Boyd, Oitlingham, and DeForge (2014) describe two methods of interpreting the size of ISMI total scores:

4-category method (following the method used by Lysaker et al., 2007):
1.00-2.00: minimal to no internalized stigma
2.01-2.50: mild internalized stigma
2.51-3.00: moderate internalized stigma
3.01-4.00: severe internalized stigma

2-category method (following the method used by Ritsher [Boyd] & Phelan, 2004).
1.00-2.50: does not report high internalized stigma
2.51-4.00: reports high internalized stigma

What is the factor structure of the ISMI-9?

Hammer and Toland (2017) found evidence that the nine items of the ISMI-9 conform most closely to a unidimensional factor structure. Thus, the ISMI-9 is best conceptualized as a unidimensional instrument that primarily reflects a single common source of variance.

As noted above, the ISMI-9 cannot be said to contain subscales and cannot be used to generate factor scores for the five topical areas.

What evidence exists regarding the reliability and validity of the ISMI-9 total score?

Regarding evidence concerning internal structure (Standard 1.13 AERA et al., 2014), the ISMI-9 demonstrated a clear unidimensional factor structure: S-Bχ 2 (27) = 70.35, p < .001, RMSEA = .046 [90% CI of .033, .059], CFI = .976, TLI = .967, SRMR = .027. This supports the use of the ISMI-9 total score as a measure of the overall internalized stigma of mental illness.

Regarding evidence of reliability/precision (Standard 2.3), the ISMI-9 total score demonstrated slightly stronger internal consistency (α = .86, 95% CI [.85, .88]) and cleaner measurement of the general internalized stigma of mental illness construct (ωH = .89, ECV = .87, PUC = .89) than the ISMI-10 total score (see Hammer & Toland, 2017). Consistent with this, 100% of the ISMI-9 items had IECV values above .80.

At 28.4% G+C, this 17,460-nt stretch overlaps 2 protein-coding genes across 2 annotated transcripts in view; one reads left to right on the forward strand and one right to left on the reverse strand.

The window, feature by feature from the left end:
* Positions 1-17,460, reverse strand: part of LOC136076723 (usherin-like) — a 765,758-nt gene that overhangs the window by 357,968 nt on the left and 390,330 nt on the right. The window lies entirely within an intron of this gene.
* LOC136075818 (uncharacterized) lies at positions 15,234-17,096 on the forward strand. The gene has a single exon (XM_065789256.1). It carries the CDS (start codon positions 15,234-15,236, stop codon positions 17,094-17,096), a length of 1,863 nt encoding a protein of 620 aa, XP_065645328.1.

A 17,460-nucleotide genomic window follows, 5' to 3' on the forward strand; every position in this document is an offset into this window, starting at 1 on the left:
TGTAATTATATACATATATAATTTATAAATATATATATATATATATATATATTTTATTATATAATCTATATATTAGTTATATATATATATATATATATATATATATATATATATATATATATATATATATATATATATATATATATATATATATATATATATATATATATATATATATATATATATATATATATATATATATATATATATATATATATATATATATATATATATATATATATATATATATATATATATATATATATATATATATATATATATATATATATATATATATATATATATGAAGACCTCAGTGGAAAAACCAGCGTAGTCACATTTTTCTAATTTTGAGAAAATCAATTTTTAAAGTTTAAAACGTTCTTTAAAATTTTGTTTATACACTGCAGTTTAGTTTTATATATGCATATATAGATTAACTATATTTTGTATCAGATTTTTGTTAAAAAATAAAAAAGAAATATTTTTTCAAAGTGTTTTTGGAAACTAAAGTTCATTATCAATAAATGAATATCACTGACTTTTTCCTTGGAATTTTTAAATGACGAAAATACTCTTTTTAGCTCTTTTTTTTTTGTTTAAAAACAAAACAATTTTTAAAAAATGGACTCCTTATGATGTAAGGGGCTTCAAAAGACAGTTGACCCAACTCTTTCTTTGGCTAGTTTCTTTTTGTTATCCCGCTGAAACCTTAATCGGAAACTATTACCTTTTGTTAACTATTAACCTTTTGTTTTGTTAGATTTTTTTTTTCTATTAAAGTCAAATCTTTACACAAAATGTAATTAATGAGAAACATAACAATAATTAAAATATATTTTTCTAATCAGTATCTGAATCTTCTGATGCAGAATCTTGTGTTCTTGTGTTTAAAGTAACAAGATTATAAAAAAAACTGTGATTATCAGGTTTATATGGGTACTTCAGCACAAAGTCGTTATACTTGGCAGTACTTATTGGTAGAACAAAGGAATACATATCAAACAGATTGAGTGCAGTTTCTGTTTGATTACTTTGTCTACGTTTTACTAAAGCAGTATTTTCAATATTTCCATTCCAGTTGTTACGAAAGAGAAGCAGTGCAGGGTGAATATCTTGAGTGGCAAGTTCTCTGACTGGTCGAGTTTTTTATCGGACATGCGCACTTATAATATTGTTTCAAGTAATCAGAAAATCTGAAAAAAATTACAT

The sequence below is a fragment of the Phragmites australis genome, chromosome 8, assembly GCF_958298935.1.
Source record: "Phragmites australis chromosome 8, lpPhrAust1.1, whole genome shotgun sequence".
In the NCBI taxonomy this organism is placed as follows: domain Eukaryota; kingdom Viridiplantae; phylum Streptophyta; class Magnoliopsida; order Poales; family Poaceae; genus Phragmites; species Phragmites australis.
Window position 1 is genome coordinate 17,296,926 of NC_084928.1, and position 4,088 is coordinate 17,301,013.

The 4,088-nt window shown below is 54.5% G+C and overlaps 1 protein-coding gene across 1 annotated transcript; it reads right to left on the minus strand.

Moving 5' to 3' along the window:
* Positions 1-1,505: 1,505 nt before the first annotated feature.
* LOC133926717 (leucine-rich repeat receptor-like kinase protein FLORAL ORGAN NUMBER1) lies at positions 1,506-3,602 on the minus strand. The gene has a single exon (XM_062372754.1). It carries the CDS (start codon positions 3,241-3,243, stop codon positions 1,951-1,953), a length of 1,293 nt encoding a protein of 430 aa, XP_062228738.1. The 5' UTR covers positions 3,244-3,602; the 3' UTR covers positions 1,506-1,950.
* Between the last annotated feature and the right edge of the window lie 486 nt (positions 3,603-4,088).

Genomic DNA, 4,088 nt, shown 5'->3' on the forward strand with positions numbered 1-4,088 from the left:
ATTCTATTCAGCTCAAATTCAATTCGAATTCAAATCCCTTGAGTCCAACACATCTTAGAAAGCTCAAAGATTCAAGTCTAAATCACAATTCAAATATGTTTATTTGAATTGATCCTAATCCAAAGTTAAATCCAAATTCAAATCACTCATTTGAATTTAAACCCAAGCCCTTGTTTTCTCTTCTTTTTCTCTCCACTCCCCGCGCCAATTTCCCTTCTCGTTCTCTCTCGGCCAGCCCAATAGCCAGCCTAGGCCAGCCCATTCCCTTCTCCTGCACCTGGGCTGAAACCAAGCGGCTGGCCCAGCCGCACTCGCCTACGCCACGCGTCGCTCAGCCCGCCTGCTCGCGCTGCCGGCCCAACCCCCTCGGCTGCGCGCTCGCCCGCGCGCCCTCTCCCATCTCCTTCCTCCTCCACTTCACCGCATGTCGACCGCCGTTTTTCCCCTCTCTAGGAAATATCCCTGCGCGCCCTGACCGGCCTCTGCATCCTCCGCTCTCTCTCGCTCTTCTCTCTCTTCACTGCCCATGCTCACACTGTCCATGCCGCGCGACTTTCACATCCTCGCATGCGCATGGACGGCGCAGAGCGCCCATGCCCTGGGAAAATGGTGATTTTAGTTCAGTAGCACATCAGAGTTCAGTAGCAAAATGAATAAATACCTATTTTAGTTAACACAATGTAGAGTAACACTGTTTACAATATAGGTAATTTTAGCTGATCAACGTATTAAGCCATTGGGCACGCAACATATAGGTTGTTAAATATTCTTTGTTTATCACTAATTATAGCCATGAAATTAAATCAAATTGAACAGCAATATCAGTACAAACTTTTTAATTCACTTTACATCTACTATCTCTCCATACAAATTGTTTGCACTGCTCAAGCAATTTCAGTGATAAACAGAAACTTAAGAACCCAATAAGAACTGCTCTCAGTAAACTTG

Regarding content-oriented evidence of the validity of the ISMI-9 total score (Standard 1.1), like the ISMI-10, the ISMI-9 contains items from each of the five purported factors of the ISMI-29.

However, future research is needed to examine convergent evidence for the validity of the ISMI-9 total score (Standard 1.16). Such evidence has already begun accumulating for the ISMI-10 (Boyd, Otilingham, & DeForge, 2014). The total scores of the ISMI-9 and ISMI-10 (r = .88) were found to correlate .95 and .94, respectively, with the total score of the ISMI-29. Given the strong content overlap of the ISMI-9 and ISMI-10, we might anticipate that the ISMI-9 will demonstrate similar convergent evidence of validity as the ISMI-10. This needs to be tested directly, however.

In summary, Hammer and Toland (2017) found that the ISMI-9 total score demonstrated a slightly cleaner unidimensional structure and stronger reliability than the ISMI-10 total score. However, additional research would help to verify whether these findings are idiosyncratic or generalizable.

What are some current limitations of the ISMI-9?